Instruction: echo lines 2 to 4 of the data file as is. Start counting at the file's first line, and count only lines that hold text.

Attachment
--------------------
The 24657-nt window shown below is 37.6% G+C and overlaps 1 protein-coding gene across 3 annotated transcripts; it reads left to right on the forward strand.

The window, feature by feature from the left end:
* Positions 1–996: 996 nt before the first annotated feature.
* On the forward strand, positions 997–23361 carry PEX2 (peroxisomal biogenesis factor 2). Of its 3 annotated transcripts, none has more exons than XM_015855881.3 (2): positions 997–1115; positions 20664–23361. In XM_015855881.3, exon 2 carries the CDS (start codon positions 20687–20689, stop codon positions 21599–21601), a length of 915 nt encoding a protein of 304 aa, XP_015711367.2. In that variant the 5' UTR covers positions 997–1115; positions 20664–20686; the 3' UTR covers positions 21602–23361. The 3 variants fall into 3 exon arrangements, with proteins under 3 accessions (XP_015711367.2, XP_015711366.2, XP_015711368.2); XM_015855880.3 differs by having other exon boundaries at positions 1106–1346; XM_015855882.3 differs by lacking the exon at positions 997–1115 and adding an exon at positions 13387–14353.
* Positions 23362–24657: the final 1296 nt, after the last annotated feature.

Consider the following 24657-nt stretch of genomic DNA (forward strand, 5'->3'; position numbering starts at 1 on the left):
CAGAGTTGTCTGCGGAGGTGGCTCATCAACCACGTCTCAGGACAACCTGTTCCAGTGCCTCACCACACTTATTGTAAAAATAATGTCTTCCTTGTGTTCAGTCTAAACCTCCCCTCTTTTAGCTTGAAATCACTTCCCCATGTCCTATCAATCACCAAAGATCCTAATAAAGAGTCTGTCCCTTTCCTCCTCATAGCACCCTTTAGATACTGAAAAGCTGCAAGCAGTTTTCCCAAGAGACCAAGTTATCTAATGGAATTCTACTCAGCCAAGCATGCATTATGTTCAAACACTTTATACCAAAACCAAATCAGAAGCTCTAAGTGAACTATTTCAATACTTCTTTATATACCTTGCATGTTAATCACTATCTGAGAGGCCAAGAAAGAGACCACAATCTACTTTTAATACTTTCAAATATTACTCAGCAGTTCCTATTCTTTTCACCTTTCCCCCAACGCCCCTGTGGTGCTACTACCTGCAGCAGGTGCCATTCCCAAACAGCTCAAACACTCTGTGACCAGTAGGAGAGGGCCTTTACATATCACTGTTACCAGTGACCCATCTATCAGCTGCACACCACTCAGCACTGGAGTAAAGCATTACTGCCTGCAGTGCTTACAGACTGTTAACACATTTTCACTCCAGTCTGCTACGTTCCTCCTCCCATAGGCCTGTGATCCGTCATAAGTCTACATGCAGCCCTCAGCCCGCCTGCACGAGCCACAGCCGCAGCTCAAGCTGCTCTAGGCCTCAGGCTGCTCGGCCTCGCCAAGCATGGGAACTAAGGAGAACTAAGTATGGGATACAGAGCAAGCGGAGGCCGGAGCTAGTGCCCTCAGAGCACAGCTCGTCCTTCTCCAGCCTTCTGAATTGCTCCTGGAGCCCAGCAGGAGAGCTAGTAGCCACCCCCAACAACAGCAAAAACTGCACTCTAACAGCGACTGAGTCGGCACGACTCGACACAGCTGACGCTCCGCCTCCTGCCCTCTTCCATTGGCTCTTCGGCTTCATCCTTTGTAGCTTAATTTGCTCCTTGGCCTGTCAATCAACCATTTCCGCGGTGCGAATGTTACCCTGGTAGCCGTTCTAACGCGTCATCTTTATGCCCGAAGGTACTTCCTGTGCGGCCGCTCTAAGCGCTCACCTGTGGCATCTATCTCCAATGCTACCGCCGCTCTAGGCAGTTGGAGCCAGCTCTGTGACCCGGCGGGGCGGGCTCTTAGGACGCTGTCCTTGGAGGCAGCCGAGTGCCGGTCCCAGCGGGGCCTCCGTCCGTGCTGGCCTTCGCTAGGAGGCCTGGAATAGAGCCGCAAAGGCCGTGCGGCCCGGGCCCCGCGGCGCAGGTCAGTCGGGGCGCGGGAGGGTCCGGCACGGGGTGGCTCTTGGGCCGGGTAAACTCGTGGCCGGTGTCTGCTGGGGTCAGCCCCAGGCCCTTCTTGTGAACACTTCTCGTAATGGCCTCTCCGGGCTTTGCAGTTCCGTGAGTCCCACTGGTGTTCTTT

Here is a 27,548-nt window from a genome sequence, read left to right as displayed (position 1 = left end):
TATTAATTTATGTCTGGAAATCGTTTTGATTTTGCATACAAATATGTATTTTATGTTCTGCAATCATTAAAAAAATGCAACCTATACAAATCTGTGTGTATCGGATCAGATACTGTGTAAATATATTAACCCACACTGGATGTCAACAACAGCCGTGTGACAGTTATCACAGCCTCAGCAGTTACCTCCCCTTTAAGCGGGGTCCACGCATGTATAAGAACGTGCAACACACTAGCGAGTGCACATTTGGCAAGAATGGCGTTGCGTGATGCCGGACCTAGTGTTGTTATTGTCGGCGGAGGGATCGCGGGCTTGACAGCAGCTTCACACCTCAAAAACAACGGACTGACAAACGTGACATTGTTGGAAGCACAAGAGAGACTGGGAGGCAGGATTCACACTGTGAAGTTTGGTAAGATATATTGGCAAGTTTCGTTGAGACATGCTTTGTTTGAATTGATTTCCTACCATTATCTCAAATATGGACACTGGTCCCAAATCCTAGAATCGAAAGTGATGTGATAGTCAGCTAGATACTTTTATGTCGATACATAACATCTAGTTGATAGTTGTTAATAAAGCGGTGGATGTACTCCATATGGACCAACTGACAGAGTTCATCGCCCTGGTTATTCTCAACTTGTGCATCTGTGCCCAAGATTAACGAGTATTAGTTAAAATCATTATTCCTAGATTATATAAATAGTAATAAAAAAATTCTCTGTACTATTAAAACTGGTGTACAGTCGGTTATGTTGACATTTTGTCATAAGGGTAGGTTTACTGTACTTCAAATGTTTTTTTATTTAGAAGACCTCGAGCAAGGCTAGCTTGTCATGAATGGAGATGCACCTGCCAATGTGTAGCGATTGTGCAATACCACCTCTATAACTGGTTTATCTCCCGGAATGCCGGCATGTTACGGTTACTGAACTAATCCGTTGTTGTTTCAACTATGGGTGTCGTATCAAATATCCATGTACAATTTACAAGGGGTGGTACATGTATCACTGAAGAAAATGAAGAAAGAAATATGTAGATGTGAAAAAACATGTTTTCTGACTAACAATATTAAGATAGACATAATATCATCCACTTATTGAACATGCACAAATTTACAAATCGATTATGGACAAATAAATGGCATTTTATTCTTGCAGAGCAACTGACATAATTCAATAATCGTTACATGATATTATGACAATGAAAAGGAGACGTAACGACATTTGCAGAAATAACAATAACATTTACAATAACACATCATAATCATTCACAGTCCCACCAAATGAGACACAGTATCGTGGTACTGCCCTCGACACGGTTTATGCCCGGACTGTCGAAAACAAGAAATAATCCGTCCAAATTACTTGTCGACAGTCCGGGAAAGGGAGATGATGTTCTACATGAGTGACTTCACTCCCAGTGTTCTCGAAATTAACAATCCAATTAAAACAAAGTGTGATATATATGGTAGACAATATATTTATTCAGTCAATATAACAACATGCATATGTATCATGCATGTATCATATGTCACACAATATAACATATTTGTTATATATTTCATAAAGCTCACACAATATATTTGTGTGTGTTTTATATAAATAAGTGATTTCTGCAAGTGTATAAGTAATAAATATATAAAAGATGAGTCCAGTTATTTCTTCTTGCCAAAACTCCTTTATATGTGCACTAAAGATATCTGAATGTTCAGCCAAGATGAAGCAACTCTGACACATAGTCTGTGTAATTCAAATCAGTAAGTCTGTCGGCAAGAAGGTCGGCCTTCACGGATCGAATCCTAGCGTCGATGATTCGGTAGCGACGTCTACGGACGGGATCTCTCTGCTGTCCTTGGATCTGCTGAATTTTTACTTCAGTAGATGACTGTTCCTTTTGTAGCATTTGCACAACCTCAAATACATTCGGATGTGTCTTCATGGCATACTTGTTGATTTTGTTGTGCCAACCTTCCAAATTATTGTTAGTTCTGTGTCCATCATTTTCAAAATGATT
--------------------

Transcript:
The window, feature by feature from the left end:
* Positions 1–996: 996 nt before the first annotated feature.
* On the forward strand, positions 997–23361 carry PEX2 (peroxisomal biogenesis factor 2). Of its 3 annotated transcripts, none has more exons than XM_015855881.3 (2): positions 997–1115; positions 20664–23361. In XM_015855881.3, exon 2 carries the CDS (start codon positions 20687–20689, stop codon positions 21599–21601), a length of 915 nt encoding a protein of 304 aa, XP_015711367.2. In that variant the 5' UTR covers positions 997–1115; positions 20664–20686; the 3' UTR covers positions 21602–23361. The 3 variants fall into 3 exon arrangements, with proteins under 3 accessions (XP_015711367.2, XP_015711366.2, XP_015711368.2); XM_015855880.3 differs by having other exon boundaries at positions 1106–1346; XM_015855882.3 differs by lacking the exon at positions 997–1115 and adding an exon at positions 13387–14353.